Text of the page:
Today I've got the second post in my 'hello' series. Last time I brought you the inside track from three awesome buyers. Today I bring you a peek into the world of a brilliant screen printer Jonna Saarinen.
So, if you've ever wondered what screen printing actually involves, then read on, as Jonna has been kind enough to share...
(words and photography by Jonna Saarinen)
STEP 1 - Artwork
The first step in screen printing is to have your paperwork correct, and it has to be black and white, as only black will be strong enough to block the light when it comes to exposing your artwork to the screens. Anything that is black in your artwork, will be colour in the final print, anything that is white will be blocked.
You can have your art work photocopied on to photocopy paper, paint it directly on to tracing paper with anything pigmented enough to block light or get it professionally printed on to acetate, which is my personal favourite, as they will last you a lifetime.
STEP 2 - Cleaning and coating your screen
If the preparations for your screen are done well, it will make your printing much more straight forward later. If you are using a new screen, its good to give it a good wash with a hose to make sure polyester mesh is clean and screens that have already been exposed will have to have the stencils removed with a stencil removal chemical.
After applying the chemical, leave it for a few minutes before until you see the chemical melting away and then its ready to be blasted off with with a jet wash.
When the screen is clean, let it dry throughly before coating with the photo emulsion.
After you have uplied the coating, its good to ensure its even and scrape off any excess, before leaving the screen dry in a dark place (UV light will harden the coating, and the screen can't be exposed).
STEP 3 - Exposing
After the coating on your screen is dry, it will be exposed to UV light to make the stencil. In proper screen printing studios you have exposing units which will do the job for you sometimes even in seconds!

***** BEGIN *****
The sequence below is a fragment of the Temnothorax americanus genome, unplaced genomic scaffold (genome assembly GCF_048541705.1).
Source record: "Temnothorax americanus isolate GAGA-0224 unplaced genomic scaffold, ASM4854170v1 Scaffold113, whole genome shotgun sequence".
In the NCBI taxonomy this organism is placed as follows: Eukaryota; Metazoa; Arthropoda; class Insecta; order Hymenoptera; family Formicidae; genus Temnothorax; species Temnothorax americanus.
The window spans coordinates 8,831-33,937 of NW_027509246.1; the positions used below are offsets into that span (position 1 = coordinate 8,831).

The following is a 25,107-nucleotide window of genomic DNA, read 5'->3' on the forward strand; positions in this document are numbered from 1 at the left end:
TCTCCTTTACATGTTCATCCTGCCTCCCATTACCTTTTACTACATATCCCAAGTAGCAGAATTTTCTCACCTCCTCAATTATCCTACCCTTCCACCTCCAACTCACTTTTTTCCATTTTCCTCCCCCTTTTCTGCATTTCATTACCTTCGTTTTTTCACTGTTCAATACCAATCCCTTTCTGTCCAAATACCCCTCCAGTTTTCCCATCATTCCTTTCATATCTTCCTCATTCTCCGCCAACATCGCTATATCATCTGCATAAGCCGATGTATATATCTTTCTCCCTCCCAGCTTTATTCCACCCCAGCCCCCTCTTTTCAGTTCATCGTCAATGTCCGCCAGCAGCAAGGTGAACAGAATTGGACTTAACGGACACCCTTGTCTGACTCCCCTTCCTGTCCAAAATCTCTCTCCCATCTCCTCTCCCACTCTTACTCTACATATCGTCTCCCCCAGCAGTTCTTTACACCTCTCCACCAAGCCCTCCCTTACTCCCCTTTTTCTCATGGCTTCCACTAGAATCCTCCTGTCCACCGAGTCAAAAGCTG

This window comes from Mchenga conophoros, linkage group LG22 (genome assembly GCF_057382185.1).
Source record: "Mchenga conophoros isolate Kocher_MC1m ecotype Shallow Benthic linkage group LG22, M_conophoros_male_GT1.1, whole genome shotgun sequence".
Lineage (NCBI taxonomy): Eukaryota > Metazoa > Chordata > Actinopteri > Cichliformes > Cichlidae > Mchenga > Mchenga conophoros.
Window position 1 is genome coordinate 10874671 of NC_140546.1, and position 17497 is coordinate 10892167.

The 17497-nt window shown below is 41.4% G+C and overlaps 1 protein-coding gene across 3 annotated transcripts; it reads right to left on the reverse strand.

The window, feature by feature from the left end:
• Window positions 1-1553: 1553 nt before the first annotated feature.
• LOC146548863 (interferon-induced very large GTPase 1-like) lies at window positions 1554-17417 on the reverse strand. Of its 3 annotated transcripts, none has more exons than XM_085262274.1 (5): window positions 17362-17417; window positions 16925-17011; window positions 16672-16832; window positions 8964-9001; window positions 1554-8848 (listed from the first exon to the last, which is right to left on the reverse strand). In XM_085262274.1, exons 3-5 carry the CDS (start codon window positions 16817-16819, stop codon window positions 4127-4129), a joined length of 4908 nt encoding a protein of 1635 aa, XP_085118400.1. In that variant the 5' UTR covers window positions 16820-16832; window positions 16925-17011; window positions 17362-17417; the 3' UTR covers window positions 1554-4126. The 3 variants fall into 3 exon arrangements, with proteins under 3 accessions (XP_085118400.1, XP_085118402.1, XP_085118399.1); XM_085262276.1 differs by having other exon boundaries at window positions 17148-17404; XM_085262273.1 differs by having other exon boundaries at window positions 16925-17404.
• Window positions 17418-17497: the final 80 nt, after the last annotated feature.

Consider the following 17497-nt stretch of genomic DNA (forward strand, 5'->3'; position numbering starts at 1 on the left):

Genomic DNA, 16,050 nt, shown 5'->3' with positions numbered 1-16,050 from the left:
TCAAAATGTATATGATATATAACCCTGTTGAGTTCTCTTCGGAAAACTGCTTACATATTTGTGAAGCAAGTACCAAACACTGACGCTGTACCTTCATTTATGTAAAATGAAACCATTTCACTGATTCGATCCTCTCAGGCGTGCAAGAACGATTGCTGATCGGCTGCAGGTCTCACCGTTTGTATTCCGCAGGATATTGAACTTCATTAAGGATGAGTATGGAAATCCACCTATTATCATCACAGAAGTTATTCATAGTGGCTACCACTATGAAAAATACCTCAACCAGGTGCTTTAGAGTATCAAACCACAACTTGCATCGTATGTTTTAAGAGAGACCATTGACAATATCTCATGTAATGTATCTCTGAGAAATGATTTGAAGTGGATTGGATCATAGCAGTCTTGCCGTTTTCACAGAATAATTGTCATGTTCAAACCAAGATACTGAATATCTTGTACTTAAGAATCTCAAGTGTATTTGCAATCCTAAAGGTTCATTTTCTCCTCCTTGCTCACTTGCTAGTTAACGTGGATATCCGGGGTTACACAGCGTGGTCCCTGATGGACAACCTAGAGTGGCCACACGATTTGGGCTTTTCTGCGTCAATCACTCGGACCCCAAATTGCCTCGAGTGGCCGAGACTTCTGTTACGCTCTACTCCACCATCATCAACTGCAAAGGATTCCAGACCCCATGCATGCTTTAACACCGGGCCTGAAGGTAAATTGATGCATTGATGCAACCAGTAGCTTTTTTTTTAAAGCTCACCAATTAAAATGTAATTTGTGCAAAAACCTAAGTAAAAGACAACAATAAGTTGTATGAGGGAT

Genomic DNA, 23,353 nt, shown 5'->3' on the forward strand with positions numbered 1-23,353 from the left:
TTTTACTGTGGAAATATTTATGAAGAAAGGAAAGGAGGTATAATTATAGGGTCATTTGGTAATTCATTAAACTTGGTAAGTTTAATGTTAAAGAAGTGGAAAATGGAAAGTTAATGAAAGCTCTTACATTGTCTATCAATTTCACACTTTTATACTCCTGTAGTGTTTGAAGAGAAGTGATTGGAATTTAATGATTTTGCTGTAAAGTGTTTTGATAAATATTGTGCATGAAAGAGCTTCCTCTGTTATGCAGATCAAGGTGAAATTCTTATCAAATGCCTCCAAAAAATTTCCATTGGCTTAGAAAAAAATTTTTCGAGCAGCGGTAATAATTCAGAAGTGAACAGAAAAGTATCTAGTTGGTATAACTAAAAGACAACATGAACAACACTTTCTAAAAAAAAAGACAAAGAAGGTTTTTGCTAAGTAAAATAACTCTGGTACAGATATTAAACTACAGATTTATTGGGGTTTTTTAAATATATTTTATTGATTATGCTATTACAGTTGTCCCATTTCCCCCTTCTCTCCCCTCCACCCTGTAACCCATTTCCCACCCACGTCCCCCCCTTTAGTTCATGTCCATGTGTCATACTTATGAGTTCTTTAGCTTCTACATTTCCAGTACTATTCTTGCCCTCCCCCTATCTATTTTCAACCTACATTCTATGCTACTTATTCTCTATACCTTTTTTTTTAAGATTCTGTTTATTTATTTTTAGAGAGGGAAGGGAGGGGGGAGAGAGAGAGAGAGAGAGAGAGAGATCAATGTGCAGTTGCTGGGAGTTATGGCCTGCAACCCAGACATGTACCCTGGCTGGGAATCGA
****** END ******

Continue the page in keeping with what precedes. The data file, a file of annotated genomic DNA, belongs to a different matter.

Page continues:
You place your artwork on the glass on the exposing unit as you wish to print it and place your screen on top before closing the lid and swith on the vacuum that keeps the screen in place. Then you swith on the UV light for as long as required, this totally depends on the exposing unit you are using.
After the exposing you will have to wet your screen gently on both sides with water to stop the exposing process. As you keep washing the screen, your images will slowly appear.
When your screen is dry, its good to hold it against light to see if there is any small wholes in wrong places on the screens. If there are these can be blocked with Tipex. Doing this will give you a nice clean print. Afterwards mask off sides of the screen where the mesh meets the aluminium to stop any bleeding, and you are ready to print!
STEP 4 - Printing textiles
When printing textiles, its good practise to secure the fabric down with pins. The tighter you pin your fabric the sharper your print will be. If you don't have a proper print table, even having some thick flat cardboard under your fabric will work.
Place you screen on top of your fabric, placing the image on the screen where you want it to be on the fabric. Heavy weights can be used to secure the screen down.
When you screen is in place, spread your ink evenly on top of the screen. Having more ink is better than not having enough as any extra can be scraped off.
Then by using a right size squeegee pull first towards you, and then back again 3 to 4 times, the last pull being one to scrape any excess off.
Lift your screen off the fabric straight after.
and unless you are printing several items at ones wash it immediately, as leaving the screen will make the inks harden which will block the screen.
Leave to dry.
(Most fabric inks are cured by heat, for more detailed instructions always read the label to ensure long lasting product life.)
STEP 5 - Repeat for each colour
STEP 6 - admire your finished product.